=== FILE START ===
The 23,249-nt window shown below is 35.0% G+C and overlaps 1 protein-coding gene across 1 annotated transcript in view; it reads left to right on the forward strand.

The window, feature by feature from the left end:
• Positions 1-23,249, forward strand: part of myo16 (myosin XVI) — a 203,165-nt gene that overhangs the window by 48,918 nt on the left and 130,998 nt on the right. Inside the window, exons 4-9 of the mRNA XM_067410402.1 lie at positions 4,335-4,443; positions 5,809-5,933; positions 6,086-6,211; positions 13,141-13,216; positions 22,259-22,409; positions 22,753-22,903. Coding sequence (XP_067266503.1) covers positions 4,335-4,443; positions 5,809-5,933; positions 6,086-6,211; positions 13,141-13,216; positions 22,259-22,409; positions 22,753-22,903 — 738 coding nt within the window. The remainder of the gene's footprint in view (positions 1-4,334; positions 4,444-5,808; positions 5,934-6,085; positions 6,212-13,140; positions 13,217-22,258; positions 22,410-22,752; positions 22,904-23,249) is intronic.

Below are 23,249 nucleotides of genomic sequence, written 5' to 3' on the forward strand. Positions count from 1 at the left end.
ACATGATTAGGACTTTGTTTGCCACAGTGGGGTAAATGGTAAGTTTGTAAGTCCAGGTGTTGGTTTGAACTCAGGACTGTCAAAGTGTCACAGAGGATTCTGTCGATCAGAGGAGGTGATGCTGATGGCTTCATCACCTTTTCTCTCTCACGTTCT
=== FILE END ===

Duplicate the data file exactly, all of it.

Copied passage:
The 23,249-nt window shown below is 35.0% G+C and overlaps 1 protein-coding gene across 1 annotated transcript in view; it reads left to right on the forward strand.

The window, feature by feature from the left end:
• Positions 1-23,249, forward strand: part of myo16 (myosin XVI) — a 203,165-nt gene that overhangs the window by 48,918 nt on the left and 130,998 nt on the right. Inside the window, exons 4-9 of the mRNA XM_067410402.1 lie at positions 4,335-4,443; positions 5,809-5,933; positions 6,086-6,211; positions 13,141-13,216; positions 22,259-22,409; positions 22,753-22,903. Coding sequence (XP_067266503.1) covers positions 4,335-4,443; positions 5,809-5,933; positions 6,086-6,211; positions 13,141-13,216; positions 22,259-22,409; positions 22,753-22,903 — 738 coding nt within the window. The remainder of the gene's footprint in view (positions 1-4,334; positions 4,444-5,808; positions 5,934-6,085; positions 6,212-13,140; positions 13,217-22,258; positions 22,410-22,752; positions 22,904-23,249) is intronic.

Below are 23,249 nucleotides of genomic sequence, written 5' to 3' on the forward strand. Positions count from 1 at the left end.
ACATGATTAGGACTTTGTTTGCCACAGTGGGGTAAATGGTAAGTTTGTAAGTCCAGGTGTTGGTTTGAACTCAGGACTGTCAAAGTGTCACAGAGGATTCTGTCGATCAGAGGAGGTGATGCTGATGGCTTCATCACCTTTTCTCTCTCACGTTCT